An important input for our model is real-world mobility data. Each line in this figure represents a connection to a major urban area that we calculate was traveled by at minimum 500 people on August 1, 2020

Our forecasting model utilizes an empirical machine learning (ML) approach centered on a simple idea, that future viral infections are driven by how individuals respond to and spread the current outbreak, and future deaths are the result of the intersection of infections and vulnerable populations. We directly model this by using the real-time and time series data on COVID-19 infections and deaths from our dashboard, granular cell phone mobility data, and demographic information from the US census and other publicly available sources.  Our approach combines disparate data inputs into a meaningful predictive model using a combination of raw data and novel metrics generated in-house as inputs. We use different statistical methodologies, such as multiple linear regression, logistic regression, random forest regression/classification, and curve fitting, and are developing techniques to further improve predictive capabilities with ensemble approaches, input clustering, and deep learning. 

Risk Factors Considered

As referenced above, our methodology involves both synthesizing our own predictor variables and using raw data. An example of a synthesized variable is our mobility metric, which takes raw mobility numbers and generates a value that can be used as a proxy for social distancing. Other synthesized inputs, for example, combine mobility and case data to flag potential routes for viral spread and examine the intersection of rising cases and higher-age populations. We use different combinations of these inputs, as well as other raw data sources, depending on the particular analysis we perform.  We are also evaluating and hope to include additional behavioral variables in the near future, which would reflect individual decision making such as compliance with recommended social distancing policies, mask usage, and hand washing. We believe capturing this behavior is an important part of understanding the outbreak, but want to ensure that available information meets our data standards before we include it in the model. Information on our current input data is included below.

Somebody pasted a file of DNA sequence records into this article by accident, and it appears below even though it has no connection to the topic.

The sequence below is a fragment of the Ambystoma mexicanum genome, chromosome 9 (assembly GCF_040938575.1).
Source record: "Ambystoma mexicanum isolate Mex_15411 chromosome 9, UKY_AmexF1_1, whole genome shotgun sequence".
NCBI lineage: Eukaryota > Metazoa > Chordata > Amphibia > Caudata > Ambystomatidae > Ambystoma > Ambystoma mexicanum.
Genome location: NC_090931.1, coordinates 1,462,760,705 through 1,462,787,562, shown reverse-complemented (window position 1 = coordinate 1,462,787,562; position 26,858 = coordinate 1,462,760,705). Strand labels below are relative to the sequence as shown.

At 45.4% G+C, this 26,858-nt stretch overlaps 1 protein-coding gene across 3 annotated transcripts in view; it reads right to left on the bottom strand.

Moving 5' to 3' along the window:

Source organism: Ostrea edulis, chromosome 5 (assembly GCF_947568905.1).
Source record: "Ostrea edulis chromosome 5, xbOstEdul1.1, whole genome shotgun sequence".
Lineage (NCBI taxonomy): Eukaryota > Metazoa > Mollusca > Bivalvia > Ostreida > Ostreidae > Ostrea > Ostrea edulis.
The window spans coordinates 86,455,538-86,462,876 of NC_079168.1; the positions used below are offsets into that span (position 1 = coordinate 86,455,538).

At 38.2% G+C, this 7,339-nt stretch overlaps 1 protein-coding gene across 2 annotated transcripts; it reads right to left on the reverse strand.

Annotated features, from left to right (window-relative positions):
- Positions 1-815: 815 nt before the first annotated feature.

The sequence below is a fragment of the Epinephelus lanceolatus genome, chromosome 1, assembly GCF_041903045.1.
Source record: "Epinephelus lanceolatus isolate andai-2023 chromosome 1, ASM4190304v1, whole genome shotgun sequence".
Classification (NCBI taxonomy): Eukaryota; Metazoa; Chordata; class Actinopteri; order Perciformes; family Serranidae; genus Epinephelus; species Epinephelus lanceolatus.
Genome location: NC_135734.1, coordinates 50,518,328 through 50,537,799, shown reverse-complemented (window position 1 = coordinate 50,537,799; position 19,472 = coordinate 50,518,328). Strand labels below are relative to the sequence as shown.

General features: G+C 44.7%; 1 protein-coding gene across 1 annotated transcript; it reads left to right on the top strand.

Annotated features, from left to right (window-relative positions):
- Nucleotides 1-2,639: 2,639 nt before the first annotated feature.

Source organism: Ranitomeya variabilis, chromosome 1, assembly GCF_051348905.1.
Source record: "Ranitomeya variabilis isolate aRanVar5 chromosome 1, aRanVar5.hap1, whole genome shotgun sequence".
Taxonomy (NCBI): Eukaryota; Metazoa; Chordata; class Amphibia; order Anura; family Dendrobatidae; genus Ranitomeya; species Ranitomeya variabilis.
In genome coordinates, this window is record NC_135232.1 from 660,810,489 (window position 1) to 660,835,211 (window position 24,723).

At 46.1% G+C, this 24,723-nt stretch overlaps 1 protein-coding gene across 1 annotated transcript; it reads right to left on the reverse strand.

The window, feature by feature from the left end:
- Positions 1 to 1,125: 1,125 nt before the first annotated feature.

Epidemiology Data
COVID-19 case and death data are taken from the JHU CSSE COVID-19 dashboard, which includes outbreak information at the county level, updated daily, starting on January 22, 2020.

Mobility Data
We use anonymized mobile phone location data from SafeGraph to capture human mobility and generate metrics related to the likelihood of viral spread. Mobility counts are cleaned and normalized to represent population-level movements as closely as possible.

Population and Health Indicators
We gather this information from several publicly available sources. Population totals, demographic percentages, and age breakdowns come from the US Census. Health and economic measurements such as smoking percentages, poverty, and chronic disease are sourced from County Health Rankings. Statistics on hospital beds and availability come from the Definitive Healthcare Dataset published by ESRI. We are actively pursuing and testing additional population health metrics, both to improve predictions and enhance our ability to explain outbreak dynamics.

Example Outputs

The maps below demonstrate the output of a model run that predicts risk categories based on how many new cases will appear in each county in the US. This specific example displays the predicted risk category for the first two weeks of August, and the actual categories from observed data.

Comparison of projected quantiles of new cases in each county during the first two weeks of August 2020 (output from the model), compared to observed cases reported.


Below is a list of the organizations supporting our COVID-19 modeling efforts. We are grateful for financial support from NSFNIAID and NASA.